At about 6pm, after most everyone in the courthouse had gone home for the day except for a handful of spectators including the victim and her family, Whitmus father and a friend, and several media; and Judge Glenn Jones began imposing the sentence.

He said he had read all of the case materials before sentencing day. From the bench, he patiently and attentively spent all Monday hearing witness statements, refereeing between the opposing attorneys, clarifying points of sentencing guidelines and other judicial matters, and even grabbing tissues from under his bench for various witnesses and the defendant.

His Honor then spoke. He lectured about the impact of a teacher in authority taking advantage of a minor child who could not make her own choices who reached out to him in trust. He said he was not looking at the case in an emotional way, but on the facts that are serious.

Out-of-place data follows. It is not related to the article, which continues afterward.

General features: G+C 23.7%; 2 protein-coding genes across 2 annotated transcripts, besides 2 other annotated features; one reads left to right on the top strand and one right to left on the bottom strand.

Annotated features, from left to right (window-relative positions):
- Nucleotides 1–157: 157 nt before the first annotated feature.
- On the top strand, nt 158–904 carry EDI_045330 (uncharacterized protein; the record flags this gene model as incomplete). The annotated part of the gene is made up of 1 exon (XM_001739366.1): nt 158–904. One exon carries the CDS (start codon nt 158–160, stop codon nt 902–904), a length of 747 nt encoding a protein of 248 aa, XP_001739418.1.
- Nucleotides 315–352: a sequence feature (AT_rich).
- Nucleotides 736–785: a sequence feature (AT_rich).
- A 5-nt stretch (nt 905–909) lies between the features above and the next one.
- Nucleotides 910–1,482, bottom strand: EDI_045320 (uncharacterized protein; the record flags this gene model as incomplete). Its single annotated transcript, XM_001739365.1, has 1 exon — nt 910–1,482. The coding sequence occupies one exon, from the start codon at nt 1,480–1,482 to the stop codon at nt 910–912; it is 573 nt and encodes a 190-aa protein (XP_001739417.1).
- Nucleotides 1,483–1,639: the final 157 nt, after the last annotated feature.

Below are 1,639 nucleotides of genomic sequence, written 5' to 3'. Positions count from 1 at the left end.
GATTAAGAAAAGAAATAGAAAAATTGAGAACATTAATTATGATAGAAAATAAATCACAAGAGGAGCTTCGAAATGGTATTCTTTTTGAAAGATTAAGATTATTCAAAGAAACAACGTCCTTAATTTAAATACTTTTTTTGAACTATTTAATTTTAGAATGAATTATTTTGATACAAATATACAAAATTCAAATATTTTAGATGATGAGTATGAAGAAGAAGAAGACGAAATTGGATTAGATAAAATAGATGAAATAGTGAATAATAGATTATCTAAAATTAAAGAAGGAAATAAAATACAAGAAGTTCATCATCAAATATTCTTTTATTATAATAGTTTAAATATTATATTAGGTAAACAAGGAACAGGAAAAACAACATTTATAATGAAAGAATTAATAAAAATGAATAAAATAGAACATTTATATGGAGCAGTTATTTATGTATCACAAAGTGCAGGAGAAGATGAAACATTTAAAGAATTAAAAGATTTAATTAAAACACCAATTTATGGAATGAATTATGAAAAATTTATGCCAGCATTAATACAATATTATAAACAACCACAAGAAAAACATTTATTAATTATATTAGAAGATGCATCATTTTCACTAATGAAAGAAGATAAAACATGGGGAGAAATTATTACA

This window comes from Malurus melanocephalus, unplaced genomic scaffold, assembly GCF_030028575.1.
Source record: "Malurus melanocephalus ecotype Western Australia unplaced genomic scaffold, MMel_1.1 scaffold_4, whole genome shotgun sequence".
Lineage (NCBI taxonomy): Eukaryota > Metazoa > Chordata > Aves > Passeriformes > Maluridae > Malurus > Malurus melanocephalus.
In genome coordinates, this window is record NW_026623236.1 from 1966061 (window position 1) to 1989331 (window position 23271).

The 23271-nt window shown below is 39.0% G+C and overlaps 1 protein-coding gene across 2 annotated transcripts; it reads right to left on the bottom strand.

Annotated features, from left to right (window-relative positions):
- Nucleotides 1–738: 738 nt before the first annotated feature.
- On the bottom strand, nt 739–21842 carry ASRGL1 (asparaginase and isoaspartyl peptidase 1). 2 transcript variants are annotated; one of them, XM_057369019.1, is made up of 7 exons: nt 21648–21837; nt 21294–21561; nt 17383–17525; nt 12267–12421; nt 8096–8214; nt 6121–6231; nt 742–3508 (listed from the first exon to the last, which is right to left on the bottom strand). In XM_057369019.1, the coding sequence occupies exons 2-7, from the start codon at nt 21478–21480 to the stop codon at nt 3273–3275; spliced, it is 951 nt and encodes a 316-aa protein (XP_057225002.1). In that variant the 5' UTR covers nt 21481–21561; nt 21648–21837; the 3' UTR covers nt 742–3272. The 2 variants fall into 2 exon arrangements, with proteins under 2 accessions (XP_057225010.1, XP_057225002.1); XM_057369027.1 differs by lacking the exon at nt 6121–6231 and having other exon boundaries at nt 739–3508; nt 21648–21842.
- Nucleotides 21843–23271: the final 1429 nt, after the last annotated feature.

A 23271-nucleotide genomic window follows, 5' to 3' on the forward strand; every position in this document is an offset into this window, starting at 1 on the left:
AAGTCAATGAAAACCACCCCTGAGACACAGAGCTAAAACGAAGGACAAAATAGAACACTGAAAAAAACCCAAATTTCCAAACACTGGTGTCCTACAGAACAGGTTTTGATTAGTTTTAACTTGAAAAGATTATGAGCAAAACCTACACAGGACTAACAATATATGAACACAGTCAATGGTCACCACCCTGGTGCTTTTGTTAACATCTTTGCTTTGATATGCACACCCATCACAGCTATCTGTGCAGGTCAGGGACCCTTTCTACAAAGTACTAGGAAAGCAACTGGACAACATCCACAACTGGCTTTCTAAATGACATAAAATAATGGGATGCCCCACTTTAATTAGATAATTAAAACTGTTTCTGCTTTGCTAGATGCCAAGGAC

His sentence is 20 years on the charges of one count lewd acts with a minor child under sixteen, and two counts of soliciting sexual contact with a child via technology. He will also serve  20 years on probation. Sentencing guidelines demand that 85% of the sentence be served, 17 years.

The victim, her family and the prosecutor’s expressed they were pleased with the sentence. The defendant’s attorney said it was disappointing. An appeal can be considered over the next ten days.